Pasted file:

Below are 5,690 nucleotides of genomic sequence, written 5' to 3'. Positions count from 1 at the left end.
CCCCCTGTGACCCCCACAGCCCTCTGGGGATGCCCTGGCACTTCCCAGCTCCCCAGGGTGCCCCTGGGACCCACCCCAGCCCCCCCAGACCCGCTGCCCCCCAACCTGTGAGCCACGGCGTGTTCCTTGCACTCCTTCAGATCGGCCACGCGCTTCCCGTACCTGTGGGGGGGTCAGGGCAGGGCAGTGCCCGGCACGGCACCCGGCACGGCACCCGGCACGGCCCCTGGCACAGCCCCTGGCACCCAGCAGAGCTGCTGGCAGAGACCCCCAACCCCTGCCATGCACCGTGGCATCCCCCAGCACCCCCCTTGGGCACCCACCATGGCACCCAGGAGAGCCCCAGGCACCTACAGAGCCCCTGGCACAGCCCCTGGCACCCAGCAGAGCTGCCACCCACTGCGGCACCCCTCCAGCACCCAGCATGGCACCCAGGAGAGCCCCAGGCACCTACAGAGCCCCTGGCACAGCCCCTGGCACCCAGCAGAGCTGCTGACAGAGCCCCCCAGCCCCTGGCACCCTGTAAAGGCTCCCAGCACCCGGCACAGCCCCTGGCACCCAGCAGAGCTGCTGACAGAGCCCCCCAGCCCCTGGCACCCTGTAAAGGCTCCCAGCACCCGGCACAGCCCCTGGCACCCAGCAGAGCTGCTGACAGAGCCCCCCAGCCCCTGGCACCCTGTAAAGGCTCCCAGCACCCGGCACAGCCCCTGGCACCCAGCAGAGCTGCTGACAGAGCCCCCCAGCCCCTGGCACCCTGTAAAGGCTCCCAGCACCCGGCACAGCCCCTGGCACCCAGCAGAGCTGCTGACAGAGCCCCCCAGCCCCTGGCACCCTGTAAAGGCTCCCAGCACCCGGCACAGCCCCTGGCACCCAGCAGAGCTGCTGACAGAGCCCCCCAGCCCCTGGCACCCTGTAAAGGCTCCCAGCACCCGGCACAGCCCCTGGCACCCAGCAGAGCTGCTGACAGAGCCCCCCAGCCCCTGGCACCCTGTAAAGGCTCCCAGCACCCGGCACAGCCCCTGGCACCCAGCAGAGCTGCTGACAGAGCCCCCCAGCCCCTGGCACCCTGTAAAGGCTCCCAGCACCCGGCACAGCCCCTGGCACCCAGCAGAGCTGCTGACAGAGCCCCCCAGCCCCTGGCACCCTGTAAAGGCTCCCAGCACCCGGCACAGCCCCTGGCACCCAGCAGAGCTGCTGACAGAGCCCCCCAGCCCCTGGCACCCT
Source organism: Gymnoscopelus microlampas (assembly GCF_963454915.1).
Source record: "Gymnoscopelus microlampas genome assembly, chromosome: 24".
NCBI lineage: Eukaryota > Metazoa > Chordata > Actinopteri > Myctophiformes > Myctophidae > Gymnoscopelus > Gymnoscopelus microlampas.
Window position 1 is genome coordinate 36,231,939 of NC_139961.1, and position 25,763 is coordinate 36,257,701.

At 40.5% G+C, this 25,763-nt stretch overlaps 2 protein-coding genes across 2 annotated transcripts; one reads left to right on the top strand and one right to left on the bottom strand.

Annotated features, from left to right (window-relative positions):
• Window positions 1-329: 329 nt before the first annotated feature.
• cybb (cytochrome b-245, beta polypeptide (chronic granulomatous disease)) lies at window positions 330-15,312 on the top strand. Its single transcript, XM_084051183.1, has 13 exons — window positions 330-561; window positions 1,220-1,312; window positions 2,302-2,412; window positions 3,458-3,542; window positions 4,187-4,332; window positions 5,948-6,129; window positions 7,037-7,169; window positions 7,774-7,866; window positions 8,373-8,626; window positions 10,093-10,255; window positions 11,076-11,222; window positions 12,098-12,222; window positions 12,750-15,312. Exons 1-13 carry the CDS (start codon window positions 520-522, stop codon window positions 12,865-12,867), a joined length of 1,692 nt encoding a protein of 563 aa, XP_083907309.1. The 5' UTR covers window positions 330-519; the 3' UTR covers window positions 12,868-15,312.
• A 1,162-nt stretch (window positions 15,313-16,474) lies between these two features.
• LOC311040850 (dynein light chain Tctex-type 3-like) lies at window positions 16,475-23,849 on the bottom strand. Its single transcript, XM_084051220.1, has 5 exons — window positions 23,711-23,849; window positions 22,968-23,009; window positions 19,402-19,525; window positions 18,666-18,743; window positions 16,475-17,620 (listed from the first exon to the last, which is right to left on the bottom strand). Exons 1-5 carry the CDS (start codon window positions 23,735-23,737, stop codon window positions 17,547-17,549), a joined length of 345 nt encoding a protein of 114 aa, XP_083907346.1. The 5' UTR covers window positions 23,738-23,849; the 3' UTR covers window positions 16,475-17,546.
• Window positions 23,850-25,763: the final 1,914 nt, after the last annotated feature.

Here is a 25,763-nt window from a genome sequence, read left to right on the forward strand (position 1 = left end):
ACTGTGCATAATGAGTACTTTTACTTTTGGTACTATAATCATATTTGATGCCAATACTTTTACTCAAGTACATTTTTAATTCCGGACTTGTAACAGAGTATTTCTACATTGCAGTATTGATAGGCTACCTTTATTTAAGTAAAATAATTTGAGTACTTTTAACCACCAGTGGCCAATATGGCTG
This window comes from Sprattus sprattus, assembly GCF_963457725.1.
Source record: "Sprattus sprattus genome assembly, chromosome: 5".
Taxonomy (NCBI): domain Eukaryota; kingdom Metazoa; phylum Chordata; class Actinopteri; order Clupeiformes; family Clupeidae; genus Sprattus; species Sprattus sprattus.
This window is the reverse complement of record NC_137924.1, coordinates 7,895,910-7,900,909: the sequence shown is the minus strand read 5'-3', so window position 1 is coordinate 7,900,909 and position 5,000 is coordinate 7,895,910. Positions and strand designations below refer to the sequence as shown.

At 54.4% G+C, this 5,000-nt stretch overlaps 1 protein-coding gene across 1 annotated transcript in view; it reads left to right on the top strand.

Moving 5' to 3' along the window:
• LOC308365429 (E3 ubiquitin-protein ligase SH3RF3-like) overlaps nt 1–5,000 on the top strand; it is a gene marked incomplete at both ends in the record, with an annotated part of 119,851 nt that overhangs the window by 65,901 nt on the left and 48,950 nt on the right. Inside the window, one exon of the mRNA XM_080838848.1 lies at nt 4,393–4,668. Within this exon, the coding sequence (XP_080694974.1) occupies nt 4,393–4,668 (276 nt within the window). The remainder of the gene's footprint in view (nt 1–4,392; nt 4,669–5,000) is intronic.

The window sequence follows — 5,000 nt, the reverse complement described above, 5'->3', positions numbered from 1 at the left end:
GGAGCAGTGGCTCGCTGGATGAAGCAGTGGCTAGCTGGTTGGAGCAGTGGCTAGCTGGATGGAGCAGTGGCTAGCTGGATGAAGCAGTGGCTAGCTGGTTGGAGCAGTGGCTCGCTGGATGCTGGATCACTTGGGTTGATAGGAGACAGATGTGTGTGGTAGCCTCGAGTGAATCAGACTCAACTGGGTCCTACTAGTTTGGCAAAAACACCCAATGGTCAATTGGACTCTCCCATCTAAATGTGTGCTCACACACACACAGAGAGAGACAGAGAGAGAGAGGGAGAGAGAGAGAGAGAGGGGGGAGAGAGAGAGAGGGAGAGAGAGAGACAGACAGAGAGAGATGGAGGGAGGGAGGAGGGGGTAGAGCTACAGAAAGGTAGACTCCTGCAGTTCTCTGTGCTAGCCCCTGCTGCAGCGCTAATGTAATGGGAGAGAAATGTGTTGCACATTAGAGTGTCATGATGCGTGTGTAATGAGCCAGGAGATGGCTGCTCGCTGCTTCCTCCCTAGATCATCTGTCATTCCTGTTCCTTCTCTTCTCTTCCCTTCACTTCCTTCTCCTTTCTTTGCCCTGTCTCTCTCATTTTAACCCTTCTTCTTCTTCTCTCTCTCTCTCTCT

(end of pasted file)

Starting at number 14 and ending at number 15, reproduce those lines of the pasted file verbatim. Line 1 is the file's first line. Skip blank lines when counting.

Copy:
Here is a 25,763-nt window from a genome sequence, read left to right on the forward strand (position 1 = left end):
ACTGTGCATAATGAGTACTTTTACTTTTGGTACTATAATCATATTTGATGCCAATACTTTTACTCAAGTACATTTTTAATTCCGGACTTGTAACAGAGTATTTCTACATTGCAGTATTGATAGGCTACCTTTATTTAAGTAAAATAATTTGAGTACTTTTAACCACCAGTGGCCAATATGGCTG